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Croce Ohio State’s Carlo M. Croce - A Macro View of MicroRNA
Featured Science Watch® Newsletter Interview
(Science Watch, 19[2]: 3-4, March/April 2008)

RNA genes of only tens or hundreds of nucleotides have been called the biological equivalent of dark matter— "all around us but almost escaping detection." These genes are found in that portion of DNA that doesn’t code for proteins and so was commonly known as "junk DNA," which explains why they received so little research attention until the late 1990s. Nowadays, however, research into these so-called microRNAs (miRNAs) and their role in cellular function and dysfunction—notably, in the latter case, cancer—has blossomed into one of the hottest fields of biology and medicine.

Leading the pursuit of miRNAs as fundamental players in the cancer process is the Ohio State University cancer geneticist Carlo Croce, who reported in November of 2002 that chronic lymphocytic leukemia (CLL), the most common human leukemia, appears to be caused by the loss of two miRNA genes. These two miRNAs target the BCL2 oncogene.

Croce’s 2002 paper reporting this discovery has now been cited more than 300 times (see adjoining table, paper #5). More recently, a 2005 report by Croce and colleagues on this topic promptly found its place in the Hot Papers database, garnering more than 170 citations in just over two years (A. Cimmino, et al., PNAS, 102[39]: 13944-9, 2005). This is just one of 10 reports published by Croce and colleagues in the last two years that registered as Hot Papers during 2007, a total that earned him a spot on the annual list of "hot" authors in this issue’s lead story.

Indeed, Croce’s research on miRNAs has made him, at this writing, the seventh most-cited author in biology in the latest update to Thompson Scientific’s Essential Science IndicatorsSM database, based on papers published and cited over the last decade. Since 1991, Croce has published four articles that have each garnered more than 500 citations, and over 60 papers exceeding 100 citations each.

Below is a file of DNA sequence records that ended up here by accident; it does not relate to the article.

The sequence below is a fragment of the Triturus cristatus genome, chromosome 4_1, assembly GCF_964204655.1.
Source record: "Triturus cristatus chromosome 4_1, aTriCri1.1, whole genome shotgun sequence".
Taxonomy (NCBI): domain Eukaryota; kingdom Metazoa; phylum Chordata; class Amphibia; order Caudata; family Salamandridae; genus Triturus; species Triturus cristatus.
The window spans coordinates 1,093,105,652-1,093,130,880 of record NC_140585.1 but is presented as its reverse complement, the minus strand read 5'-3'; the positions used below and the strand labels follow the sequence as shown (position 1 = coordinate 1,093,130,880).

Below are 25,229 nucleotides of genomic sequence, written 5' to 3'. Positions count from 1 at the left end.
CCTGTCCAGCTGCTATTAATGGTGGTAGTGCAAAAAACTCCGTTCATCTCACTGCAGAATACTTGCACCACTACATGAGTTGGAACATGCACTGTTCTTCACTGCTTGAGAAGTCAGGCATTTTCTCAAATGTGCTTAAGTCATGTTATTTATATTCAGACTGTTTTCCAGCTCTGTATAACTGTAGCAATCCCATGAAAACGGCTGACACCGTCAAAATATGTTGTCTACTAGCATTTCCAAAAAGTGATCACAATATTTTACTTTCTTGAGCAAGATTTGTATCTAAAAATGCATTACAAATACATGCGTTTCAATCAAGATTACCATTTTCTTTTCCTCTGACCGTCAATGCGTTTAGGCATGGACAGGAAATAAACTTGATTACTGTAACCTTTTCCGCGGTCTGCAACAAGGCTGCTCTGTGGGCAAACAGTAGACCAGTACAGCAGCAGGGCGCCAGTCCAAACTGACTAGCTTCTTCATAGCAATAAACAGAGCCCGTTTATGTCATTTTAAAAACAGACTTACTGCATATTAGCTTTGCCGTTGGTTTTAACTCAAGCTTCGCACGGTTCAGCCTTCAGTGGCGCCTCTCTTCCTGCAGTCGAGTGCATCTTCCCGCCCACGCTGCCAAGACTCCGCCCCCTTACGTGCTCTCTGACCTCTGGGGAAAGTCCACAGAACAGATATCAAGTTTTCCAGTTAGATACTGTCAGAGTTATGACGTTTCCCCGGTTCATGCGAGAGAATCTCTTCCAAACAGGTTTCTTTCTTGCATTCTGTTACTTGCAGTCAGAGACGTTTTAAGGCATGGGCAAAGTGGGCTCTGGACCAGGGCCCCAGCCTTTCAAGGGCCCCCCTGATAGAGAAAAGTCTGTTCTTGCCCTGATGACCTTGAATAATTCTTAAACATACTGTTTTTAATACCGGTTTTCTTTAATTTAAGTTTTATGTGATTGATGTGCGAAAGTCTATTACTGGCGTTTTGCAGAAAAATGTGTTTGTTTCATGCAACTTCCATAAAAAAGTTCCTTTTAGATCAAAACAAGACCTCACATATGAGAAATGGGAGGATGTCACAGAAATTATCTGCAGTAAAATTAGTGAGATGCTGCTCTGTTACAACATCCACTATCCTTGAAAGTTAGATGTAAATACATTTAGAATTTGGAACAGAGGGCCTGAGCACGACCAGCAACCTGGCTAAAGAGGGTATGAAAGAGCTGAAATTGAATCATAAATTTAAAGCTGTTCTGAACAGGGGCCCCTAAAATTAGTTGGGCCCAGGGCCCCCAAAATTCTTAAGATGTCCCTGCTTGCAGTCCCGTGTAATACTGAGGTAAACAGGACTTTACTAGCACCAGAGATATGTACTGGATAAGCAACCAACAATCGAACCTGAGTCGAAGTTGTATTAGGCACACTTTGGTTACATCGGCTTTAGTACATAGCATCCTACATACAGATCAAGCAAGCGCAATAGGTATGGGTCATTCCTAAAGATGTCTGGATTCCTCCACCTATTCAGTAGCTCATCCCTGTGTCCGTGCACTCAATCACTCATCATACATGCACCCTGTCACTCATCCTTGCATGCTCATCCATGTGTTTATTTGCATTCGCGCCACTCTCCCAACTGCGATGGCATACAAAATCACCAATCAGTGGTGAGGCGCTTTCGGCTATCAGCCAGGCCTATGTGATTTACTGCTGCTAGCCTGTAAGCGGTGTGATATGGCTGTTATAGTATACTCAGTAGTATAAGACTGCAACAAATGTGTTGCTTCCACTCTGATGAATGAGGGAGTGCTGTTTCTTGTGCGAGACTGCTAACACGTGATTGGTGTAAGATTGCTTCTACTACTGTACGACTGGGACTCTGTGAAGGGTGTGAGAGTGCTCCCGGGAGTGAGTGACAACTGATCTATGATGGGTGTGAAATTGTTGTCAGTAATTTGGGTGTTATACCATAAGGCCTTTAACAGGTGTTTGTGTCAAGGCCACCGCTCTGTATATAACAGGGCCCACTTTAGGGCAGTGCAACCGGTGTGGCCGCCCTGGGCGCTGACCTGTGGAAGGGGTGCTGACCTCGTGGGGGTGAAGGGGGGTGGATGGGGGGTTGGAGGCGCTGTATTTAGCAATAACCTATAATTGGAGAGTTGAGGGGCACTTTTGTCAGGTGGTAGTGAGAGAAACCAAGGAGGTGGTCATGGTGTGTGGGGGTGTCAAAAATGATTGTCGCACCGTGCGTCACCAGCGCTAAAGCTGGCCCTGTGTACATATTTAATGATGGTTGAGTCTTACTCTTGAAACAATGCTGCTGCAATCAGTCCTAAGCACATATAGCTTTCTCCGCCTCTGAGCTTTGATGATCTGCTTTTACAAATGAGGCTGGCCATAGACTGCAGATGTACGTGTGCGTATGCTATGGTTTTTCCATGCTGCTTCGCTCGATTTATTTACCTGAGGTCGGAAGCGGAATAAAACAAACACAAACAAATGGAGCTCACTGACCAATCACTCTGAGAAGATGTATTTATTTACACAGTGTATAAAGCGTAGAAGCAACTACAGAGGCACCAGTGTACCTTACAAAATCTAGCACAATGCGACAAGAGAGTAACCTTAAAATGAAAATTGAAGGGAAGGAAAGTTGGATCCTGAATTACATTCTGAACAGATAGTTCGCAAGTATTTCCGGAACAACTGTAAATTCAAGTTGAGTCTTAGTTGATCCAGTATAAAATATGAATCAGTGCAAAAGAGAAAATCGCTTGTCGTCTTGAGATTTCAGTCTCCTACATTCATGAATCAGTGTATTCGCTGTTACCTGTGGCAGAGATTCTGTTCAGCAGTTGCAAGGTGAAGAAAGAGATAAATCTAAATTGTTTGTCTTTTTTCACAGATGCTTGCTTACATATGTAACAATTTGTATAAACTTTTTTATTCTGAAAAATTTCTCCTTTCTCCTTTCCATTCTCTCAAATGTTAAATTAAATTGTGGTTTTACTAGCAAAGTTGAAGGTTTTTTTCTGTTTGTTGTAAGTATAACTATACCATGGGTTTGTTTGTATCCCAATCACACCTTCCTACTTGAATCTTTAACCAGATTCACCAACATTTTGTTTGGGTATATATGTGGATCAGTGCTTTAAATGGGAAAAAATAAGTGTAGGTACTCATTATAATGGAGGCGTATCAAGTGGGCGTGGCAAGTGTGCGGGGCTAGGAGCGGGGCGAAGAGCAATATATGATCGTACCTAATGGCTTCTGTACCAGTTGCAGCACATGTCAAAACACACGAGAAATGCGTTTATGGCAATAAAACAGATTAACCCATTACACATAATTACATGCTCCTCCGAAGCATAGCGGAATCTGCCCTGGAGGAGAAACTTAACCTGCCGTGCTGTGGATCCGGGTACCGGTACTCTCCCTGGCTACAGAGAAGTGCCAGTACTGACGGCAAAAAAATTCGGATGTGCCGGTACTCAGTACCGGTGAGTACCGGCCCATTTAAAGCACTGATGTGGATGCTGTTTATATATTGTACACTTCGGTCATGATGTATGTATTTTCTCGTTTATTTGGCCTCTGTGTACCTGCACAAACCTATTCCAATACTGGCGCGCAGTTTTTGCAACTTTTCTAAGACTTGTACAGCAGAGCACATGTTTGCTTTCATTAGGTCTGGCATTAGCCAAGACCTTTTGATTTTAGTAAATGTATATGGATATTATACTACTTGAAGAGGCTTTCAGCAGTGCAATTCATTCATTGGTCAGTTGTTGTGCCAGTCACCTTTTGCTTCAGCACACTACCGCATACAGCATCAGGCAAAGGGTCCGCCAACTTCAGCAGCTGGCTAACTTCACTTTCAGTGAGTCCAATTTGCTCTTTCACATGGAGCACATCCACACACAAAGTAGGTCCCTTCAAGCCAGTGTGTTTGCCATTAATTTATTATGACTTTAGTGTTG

Croce, 62, did his undergraduate and medical studies at the University of Rome, where he graduated summa cum laude in 1969. He then moved to the Wistar Institute in Philadelphia and pursued his research in cancer genetics there for much of the next 20 years. In 1988, Croce became director of the Fels Institute for Cancer Research at the Temple University School of Medicine. Three years later, he moved to Thomas Jefferson University to head up the Kimmel Cancer Institute/Kimmel Cancer Center. In 2004, Croce relocated to Ohio State University, Columbus, where he is now chair of the Department of Molecular Virology, Immunology, and Medical Genetics, and director of the Human Cancer Genetics Program and the Institute of Genetics.

Croce spoke to Science Watch® from his office in Columbus.

When was the first miRNA gene discovered, and how did the field evolve over its first few years?

The first microRNA was discovered by Victor Ambros at the Dartmouth Medical School in 1993. He discovered this gene known as lin-4, which is important for the development of the worm, C. elegans. Then, other researchers—Gary Ruvkun at Harvard, most prominently—found other miRNA, such as let-7. After that there was a pretty long gap. Very few people were interested in miRNA until 1998, when it became clear that small interfering RNA, or siRNA, was taking advantage of the same pathway that exists for miRNA.

What do miRNAs actually do?

Highly Cited Papers by Carlo M. Croce and Colleagues, Published Since 1996
(Ranked by total citations)
Rank     Paper Cites
1 M. Ohta, et al., "The FHIT gene, spanning the chromosome 3p14.2 fragile site acid renal carcinoma-associated t(3;8) breakpoint, is abnormal in digestive tract cancers," Cell, 84(4): 587-97, 1996. 707
2 S. Haldar, J. Chintapalli, C.M. Croce, "Taxol induces bcl-2 phosphorylation and death of prostate cancer cells," Cancer Res., 56(6): 1253-5, 1996. 475